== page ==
By John O'Donovan
The final Grand Slam of the year begins on Monday in Flushing Meadows, New York after another fascinating year in both the Men’s and Women’s game.
While Serena Williams and Rafa Nadal have undoubtedly been the form players, both with incredible win-loss records, six different players have won the three Majors so far this season ensuring that we can look forward to an intriguing and exciting tournament.
Nadal, Novak Djokovic and Andy Murray are quite firmly established as the ‘Big Three’ in men’s tennis at present, each having claimed a Grand Slam this year.
Roger Federer, arguably the greatest player of all time, is seeded seventh, which is his lowest seeding in over a decade and highlights the poor year he has suffered given the fact he went into this tournament last year as top seed and world number one.
In my opinion Nadal has to start as favourite for the title. He missed the US Open last year as it came during his nine month absence from the game due to injury.
Many people doubted whether he would ever come back as a force in men’s tennis, but he has answered his doubters by returning in the best possible fashion recording one of the most dominant seasons ever seen in the men’s game, rivalling even that of Djokovic’s in 2011.
He has won 53 of the 56 matches which he played this year as well as nine titles including both Masters events this August. In Montreal he beat Djokovic at the semi-final stage, en route to winning the trophy.
The Spanish star also claimed victory in Cincinnati last week which included a terrific victory over Federer in the quarter-finals which was reminiscent of some of their great battles of years gone by.
Nadal is back up to number two in the world standings and is there is every chance that the Spaniard can take the number one ranking after this tournament – for that to happen he would have to triumph for a second time in New York, and hope that Djokovic fails to reach the final.
One may think that with those stats, Nadal is almost a certainty to win in Flushing Meadows. However, he went into Wimbledon on a terrific run of form before proceeding to lose in the first round to Steve Darcis.
A further factor which has to be taken into consideration is that eight of his nine titles this year have come in events that have lasted a single week and have all been best of three set matches.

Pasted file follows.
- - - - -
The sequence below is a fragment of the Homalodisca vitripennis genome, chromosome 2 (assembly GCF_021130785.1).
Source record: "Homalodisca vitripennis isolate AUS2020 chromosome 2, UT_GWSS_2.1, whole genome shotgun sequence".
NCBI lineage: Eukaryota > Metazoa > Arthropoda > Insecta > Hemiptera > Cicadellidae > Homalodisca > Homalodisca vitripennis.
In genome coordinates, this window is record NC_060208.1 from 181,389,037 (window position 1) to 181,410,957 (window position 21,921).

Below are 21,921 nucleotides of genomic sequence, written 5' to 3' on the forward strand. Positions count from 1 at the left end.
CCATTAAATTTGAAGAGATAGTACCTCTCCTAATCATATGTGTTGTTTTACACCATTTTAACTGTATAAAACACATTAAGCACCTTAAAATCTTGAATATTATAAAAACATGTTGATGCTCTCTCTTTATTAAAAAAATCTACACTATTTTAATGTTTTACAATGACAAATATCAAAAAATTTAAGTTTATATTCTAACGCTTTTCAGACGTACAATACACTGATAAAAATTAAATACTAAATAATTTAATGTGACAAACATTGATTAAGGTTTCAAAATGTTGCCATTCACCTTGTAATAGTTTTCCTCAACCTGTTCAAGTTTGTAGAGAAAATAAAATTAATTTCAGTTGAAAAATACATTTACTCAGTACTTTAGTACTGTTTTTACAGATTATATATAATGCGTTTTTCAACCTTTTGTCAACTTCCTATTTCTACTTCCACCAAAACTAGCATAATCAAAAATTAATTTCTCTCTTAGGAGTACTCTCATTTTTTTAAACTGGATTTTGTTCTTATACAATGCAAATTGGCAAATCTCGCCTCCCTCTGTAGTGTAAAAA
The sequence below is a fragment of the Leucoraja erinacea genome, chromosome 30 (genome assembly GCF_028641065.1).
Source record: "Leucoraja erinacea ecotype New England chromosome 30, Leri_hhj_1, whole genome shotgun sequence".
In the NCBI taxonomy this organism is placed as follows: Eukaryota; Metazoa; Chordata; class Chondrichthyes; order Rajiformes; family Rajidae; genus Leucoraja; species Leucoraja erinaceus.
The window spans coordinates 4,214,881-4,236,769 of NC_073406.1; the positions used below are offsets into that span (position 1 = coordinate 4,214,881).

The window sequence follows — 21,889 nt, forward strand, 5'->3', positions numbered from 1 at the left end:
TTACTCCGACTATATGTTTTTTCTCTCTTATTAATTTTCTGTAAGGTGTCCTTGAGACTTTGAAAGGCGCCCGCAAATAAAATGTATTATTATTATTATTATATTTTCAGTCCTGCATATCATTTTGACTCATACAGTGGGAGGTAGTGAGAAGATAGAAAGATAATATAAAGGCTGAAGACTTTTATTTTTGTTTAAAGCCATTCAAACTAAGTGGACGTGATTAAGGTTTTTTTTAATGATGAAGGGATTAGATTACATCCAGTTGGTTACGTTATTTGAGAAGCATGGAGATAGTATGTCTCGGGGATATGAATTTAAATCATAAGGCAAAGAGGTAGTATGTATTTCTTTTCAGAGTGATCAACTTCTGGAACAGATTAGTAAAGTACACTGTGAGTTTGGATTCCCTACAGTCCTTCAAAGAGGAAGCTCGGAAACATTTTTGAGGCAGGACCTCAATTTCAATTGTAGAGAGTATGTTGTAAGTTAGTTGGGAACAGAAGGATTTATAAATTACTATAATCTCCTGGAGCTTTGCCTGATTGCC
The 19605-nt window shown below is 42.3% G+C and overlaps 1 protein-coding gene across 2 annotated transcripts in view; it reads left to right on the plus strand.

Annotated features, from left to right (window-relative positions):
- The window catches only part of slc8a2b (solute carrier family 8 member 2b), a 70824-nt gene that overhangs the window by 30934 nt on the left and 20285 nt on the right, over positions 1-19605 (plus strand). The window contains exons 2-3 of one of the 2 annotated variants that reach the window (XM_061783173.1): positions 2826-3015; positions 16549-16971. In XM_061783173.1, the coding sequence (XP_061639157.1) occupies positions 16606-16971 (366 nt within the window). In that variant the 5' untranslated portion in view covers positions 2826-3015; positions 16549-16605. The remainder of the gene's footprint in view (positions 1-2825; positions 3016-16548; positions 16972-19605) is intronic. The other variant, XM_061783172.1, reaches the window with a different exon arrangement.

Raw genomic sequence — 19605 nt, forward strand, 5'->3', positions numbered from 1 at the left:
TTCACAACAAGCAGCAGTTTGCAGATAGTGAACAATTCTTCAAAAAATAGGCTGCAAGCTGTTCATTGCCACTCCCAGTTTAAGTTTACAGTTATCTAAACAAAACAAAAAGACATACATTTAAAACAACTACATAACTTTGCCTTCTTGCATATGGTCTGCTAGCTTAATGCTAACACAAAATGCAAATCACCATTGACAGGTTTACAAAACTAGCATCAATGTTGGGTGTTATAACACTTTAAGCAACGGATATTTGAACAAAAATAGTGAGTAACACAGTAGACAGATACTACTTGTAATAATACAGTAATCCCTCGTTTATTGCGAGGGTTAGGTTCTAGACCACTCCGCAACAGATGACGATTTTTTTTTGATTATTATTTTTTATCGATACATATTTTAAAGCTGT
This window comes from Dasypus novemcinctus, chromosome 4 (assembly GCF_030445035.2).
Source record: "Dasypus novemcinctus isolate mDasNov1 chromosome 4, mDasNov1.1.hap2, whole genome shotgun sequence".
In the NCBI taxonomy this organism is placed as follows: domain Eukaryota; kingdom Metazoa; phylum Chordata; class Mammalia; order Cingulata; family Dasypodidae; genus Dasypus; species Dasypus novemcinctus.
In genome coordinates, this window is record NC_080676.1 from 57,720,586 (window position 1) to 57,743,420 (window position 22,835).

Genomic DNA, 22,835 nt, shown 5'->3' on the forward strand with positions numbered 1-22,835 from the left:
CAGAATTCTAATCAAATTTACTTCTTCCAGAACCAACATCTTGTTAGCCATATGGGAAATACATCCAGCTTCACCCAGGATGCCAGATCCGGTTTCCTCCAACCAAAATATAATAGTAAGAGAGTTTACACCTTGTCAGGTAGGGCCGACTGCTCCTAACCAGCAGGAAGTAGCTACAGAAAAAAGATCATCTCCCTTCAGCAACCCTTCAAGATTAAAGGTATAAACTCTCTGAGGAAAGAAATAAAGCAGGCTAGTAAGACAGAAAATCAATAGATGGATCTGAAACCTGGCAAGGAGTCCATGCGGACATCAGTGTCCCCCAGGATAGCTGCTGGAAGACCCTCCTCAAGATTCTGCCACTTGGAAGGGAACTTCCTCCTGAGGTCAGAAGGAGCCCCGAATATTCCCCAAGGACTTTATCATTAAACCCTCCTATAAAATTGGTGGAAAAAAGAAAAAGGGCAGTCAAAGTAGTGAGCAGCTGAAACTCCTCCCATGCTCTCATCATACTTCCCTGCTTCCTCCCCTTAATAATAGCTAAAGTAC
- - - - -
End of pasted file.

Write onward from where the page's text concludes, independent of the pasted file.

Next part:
Can his infamous knees survive seven best of five set matches on the demanding hard court surface at Flushing Meadows?
His victory over Djokovic in Montreal was in a final set tie break in an incredibly close match.
Djokovic has endured a frustrating year that began with retaining his Australian Open crown before going on to win the biggest clay title of his career at the Monte Carlo Masters in April.
However, he has not won a tournament since.
He lost an epic five-set semi-final to Nadal at the French Open before a strangely subdued Wimbledon final defeat to Murray and comes into the tournament having lost in the quarter-finals in Cincinnati last week to John Isner.
Djokovic is widely regarded as the best hard court player in the game but has yet to win a hard court Masters title this year.
In that period, he has lost to Del Potro (Indian Wells), Haas (Miami), Nadal (Montreal), and Isner last week leaving him heading into the US Open trying to sort out his game mentally, tactically and physically.
Djokovic supporters will point out that the US Open is generally a tournament in which he performs well.
He has been a steady presence in the final weekend since 2007, reaching the semi-finals or better each of the last six years, four times appearing in the men’s singles final and is top seed this year.
He is also on a streak of 13 consecutive Grand Slam semi-finals dating back to Wimbledon in 2010.
Defending champion Andy Murray will be hoping to win consecutive Grand Slams after his famous triumph in Wimbledon last month.